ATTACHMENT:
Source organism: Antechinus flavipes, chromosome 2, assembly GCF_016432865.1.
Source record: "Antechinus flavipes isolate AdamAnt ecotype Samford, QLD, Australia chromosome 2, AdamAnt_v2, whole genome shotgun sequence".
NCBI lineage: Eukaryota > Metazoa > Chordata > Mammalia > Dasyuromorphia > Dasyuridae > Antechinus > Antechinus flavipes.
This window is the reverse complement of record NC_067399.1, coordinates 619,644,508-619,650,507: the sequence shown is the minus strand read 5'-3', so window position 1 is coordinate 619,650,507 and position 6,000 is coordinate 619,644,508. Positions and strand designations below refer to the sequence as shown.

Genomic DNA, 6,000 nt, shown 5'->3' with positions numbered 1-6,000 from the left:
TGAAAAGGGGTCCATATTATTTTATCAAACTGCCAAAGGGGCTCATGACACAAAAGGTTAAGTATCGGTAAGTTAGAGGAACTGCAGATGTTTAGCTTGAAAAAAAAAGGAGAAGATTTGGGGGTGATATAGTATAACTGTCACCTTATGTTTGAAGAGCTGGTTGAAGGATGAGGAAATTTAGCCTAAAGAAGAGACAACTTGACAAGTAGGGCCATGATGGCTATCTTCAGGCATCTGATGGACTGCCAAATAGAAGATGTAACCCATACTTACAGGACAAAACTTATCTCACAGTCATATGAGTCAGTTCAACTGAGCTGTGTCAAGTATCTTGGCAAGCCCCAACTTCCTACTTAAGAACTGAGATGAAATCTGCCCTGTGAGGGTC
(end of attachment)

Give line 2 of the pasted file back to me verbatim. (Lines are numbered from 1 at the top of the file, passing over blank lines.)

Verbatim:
Source record: "Antechinus flavipes isolate AdamAnt ecotype Samford, QLD, Australia chromosome 2, AdamAnt_v2, whole genome shotgun sequence".